According to a first aspect of the present invention, there is provided apparatus for producing a regular film of foodstuff, comprising a first roll on to which foodstuff is applied in a fluid or plastic form, and an independent second roll spaced from the first by a distance t1 on to which a film of foodstuff of thickness t1 is applied by means of the first roller. Optionally an independent third roll, separated from the second roll by a gap t2, is present to smooth the film of foodstuff on the second roll.

The film produced by this apparatus is of a uniform depth across the width of the second roll and thereby avoids the problems associated with the inconsistencies of the film produced by the means of the three roll refiner of the prior art. The use of a fluid, preferably liquid, feed, in contrast to the solid fragments broken into a sort of paste as used in the prior art, allows the production of a significantly more uniform film. In addition, the apparatus of the present invention may be operated without an applied pressure between the rolls since high pressures are not required to help break down further any solid fragments remaining. This therefore reduces the substantial running costs associated with maintaining a high pressure around the three refiner rolls. As well as reducing the running costs, the lower pressure is significantly safer to operate and it is easier for the operator to monitor and maintain the system at the lower pressure.

In a preferred embodiment, the apparatus is used to produce a regular film of chocolate. More preferably, the chocolate is tempered chocolate thereby allowing the production of high quality products. With the apparatus of the present invention, it is possible to use all types of chocolate in an unamended form. It is not necessary to alter the fat content of the chocolate or to add any water to the liquid to enable it to be used. It can be used with the standard fat content of, for example, 28 to 30% by weight and produce regular films of a controlled thickness.

Preferably in this embodiment, the second roll is at a lower temperature than the first roll. This temperature differential between the two rolls enables the efficient transfer of liquid chocolate from the first roll to the second. Preferably, the first roll is maintained at a temperature in the range 10 to 55 C., more preferably 20 to 40 C., even more preferably 32 to 38 C. depending on the quality and type of chocolate being applied to the roll. For example, tempered chocolate must be maintained at a bulk temperature of below 32 C. Therefore, the rolls are preferably maintained at a temperature below this value. If the residence time on the roll is very short, the temperature of the roll may slightly exceed this value to provide the necessary heat transfer to the tempered chocolate to maintain it at the desired temperature without causing the bulk temperature of the chocolate to rise too high.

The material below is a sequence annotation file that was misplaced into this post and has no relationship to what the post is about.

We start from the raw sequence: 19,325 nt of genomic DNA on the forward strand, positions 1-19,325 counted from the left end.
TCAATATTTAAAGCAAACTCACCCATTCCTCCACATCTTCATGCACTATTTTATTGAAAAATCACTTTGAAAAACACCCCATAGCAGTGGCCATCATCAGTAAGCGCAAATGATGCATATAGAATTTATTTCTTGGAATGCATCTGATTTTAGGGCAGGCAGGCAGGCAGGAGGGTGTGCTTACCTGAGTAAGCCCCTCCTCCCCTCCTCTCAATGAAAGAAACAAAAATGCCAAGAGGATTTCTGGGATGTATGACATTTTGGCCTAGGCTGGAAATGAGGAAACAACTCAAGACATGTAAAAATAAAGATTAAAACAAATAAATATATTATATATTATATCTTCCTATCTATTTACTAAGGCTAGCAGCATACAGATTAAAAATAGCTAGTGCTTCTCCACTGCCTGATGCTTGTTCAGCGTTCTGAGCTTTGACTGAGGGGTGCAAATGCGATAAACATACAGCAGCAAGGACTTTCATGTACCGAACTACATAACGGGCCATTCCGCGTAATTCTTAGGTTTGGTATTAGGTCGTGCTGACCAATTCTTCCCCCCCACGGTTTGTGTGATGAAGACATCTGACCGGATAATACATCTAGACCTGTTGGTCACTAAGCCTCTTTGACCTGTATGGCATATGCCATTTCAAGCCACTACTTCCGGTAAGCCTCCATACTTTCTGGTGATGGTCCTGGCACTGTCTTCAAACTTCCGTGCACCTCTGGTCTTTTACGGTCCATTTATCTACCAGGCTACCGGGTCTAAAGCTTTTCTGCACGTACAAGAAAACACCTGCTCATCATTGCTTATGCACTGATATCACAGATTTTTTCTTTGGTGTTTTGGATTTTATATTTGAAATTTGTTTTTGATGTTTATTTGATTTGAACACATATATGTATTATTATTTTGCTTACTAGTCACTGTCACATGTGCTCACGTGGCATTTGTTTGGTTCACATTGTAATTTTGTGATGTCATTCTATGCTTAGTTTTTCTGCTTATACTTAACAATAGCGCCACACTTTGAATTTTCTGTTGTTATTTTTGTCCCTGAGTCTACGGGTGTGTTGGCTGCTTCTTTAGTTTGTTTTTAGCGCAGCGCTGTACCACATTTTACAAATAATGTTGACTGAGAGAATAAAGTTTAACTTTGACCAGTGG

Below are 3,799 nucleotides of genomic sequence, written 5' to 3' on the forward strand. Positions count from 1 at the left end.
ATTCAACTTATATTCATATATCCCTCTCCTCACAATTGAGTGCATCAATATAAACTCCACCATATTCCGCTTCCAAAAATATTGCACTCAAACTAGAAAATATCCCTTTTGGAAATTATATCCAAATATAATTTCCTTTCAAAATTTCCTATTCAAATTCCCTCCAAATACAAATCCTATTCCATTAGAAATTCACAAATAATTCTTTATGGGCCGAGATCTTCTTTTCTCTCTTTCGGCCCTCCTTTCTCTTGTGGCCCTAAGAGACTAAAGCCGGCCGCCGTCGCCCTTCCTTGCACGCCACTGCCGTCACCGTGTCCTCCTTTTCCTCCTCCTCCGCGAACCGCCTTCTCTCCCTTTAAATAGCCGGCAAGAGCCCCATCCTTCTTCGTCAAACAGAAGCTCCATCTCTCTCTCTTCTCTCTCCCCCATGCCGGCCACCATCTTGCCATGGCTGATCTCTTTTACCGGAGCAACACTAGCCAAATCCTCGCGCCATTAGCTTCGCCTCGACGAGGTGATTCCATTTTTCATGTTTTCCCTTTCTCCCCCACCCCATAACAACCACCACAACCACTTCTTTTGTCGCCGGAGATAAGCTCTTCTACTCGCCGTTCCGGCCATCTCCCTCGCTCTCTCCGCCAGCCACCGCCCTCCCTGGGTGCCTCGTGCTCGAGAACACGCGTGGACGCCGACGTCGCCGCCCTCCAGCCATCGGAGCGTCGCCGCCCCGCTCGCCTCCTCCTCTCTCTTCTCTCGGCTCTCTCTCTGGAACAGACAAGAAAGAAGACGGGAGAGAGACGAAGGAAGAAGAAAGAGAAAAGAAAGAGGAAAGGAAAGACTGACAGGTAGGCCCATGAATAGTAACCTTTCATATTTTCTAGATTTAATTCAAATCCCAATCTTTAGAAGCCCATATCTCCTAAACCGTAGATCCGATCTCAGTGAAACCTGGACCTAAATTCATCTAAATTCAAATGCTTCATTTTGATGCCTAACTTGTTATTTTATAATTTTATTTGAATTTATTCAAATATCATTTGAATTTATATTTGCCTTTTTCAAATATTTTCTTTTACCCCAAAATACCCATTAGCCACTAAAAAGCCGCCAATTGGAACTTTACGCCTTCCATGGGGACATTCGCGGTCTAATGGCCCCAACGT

Preferably the second roll in this embodiment is maintained at a temperature in the range −20 to 30 C., more preferably −15 to 5 C. The exact temperature will depend on the size and dimension of the roll and also the speed of rotation i.e. the residence time of the film on the roll. The initially liquid film applied to the second roll by the first has to be cooled to a sufficient degree to allow it to be removed in the form of a film, layered or rippled product. As stated above, the difference in temperature between the two rolls enables the liquid chocolate to be transferred efficiently from the first roll to the second. In addition, at temperatures in the preferred ranges listed above, the liquid chocolate starts to form a plasticised film of chocolate on the second roll which can subsequently be formed into layered products.

Optionally the second roll is chilled by means of a coolant liquid passing through the centre of the roll. However, any suitable means for cooling the roll may be employed.

Preferably, the third roll (when present) is maintained at a temperature such that transfer from the second roll is minimised. The third roll simply smoothes out the film on the second roll. In a preferred embodiment, the first and third rolls are maintained at the same temperature. This will enable the same heating source to be used for both rolls thereby minimising the number of components required.

Preferably, t1 and t2 are in the range 0.01 to 20 mm, more preferably 0.1 to 10 mm and more preferably 0.2 to 0.8 mm. In one preferred embodiment, t1 and t2 are equal in order that the third roll may smooth the film on the second roll to a regular thickness of t1. For chocolate films, t1 and t2 are preferably in the range 0.01 to 5 mm, more preferably 0.1 to 1 mm.

In another preferred embodiment for the production of chocolate films, the third roll is supplied with a second foodstuff component which is applied either as a second-film on top of the first on the second roll or in the form of inclusions which become embedded in the first film. In this case, t2 may be greater than t1 by the thickness of the second film or largest diameter of inclusions. Examples of possible secondary components for a chocolate film include creams (e.g. praline, coffee, mint, white, etc.), crushed nuts (e.g. almonds, hazelnuts etc.), inclusions of expanded malted milk confection, biscuit pieces, pieces of fruit (e.g. raisins, sultanas, currants), caramel, nougat, truffle, crispies, meringue pieces, further layers of chocolate (e.g. white chocolate on milk chocolate etc.), ice cream or any combination of the above. In all cases, the first and third rolls are easily moveable relative to the second roll in order that the thickness of the film(s) may be varied depending on the nature of the foodstuffs employed and the product being produced.